By Kelan Lyons . . . Rogsbert King was shaking as she held the letter in her hand. Ever since the Board of Pardons and Parole had provisionally approved her application a few months earlier, she’d checked the mail three times each day, desperate to know for sure her criminal record had been wiped away.
King was petrified to open the thin envelope, worried the state had found a reason to deny her pardon. She asked her fiancé to do it for her.
“I had tears in my eyes because I couldn’t believe it,” King said, describing the moment last October when she read the paper clearing her of the drug-fueled crimes that drove her to jail a half-dozen times and acted like a scarlet letter when she applied for jobs.
King now works to help others unshackle themselves from criminal convictions that hold them back years after they complete their sentences. During the last legislative session she teamed up with Congregations Organized for a New Connecticut (CONECT) to promote a “Clean Slate” bill that would have expunged people’s criminal records if they remained crime-free for up to five years after serving their sentences.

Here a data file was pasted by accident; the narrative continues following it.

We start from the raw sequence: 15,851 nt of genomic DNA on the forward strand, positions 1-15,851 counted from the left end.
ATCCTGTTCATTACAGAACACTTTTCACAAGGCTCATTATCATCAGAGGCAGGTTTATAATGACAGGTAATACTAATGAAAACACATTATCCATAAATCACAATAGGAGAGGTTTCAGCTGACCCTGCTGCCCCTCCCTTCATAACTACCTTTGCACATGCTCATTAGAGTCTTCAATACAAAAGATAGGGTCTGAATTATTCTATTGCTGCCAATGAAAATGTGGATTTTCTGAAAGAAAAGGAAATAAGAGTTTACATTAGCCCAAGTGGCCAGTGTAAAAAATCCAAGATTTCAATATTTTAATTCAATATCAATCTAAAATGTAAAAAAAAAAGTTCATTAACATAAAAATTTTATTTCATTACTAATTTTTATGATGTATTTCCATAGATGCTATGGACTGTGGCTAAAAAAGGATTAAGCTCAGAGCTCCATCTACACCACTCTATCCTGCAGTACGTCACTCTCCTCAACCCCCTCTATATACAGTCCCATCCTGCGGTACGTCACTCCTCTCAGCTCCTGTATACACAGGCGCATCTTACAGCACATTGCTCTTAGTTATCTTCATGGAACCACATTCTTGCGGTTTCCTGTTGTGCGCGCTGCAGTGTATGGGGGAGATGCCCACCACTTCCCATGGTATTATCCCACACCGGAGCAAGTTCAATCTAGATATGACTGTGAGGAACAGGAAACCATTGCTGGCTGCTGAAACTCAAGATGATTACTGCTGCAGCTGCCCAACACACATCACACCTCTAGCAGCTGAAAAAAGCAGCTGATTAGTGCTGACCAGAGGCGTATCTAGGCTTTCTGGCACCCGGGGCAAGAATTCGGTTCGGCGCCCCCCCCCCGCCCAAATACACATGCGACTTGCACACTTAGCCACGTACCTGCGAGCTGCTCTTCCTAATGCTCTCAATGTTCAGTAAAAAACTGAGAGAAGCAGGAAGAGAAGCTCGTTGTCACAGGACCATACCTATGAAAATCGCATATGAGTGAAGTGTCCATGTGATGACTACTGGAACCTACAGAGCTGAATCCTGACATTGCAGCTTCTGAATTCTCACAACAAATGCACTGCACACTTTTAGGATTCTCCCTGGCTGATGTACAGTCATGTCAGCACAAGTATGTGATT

The measure failed, but there’s hope for this year, especially since the most politically powerful person in the state will be on their side — Gov. Ned Lamont.
Lamont’s administration is working on a legislative proposal for the upcoming session that would create a process to clear certain criminal records automatically. . . .
The bill supported by CONECT last year would have automated much of the current system managed by the Board of Pardons and Parole. Lawmakers tweaked the proposal after a public hearing at which people expressed concerns about how certain violent crimes would be handled. McDermott said the revised bill barred those convicted of sexual and domestic violence crimes from the automatic pardon process.
“There might be some technical tweaks on how that carve-out gets done,” McDermott said of the 2020 bill, but “our proposal this year would not relitigate those. It would still carve those crimes out.”
People convicted of sex crimes generally do not reoffend. The Office of Policy and Management released two studies, one in 2012 and the other in 2017, that analyzed crimes committed by sex offenders released five years earlier. Those studies found that 3.6% of people convicted of a sex crime were arrested for another by 2011, and 4.1% were rearrested by 2016. Those numbers are similar to studies conducted in other states, like New York, California and Alaska.
“I see Clean Slate being an anti-discrimination bill that discriminates,” said Cindy Prizio, the executive director of One Standard of Justice, an organization that works to ensure people convicted or accused of sex offenses are treated fairly by the state before, during and after their sentences. “Rather than looking at people as individuals, we’re lumping all these people into the same pot.”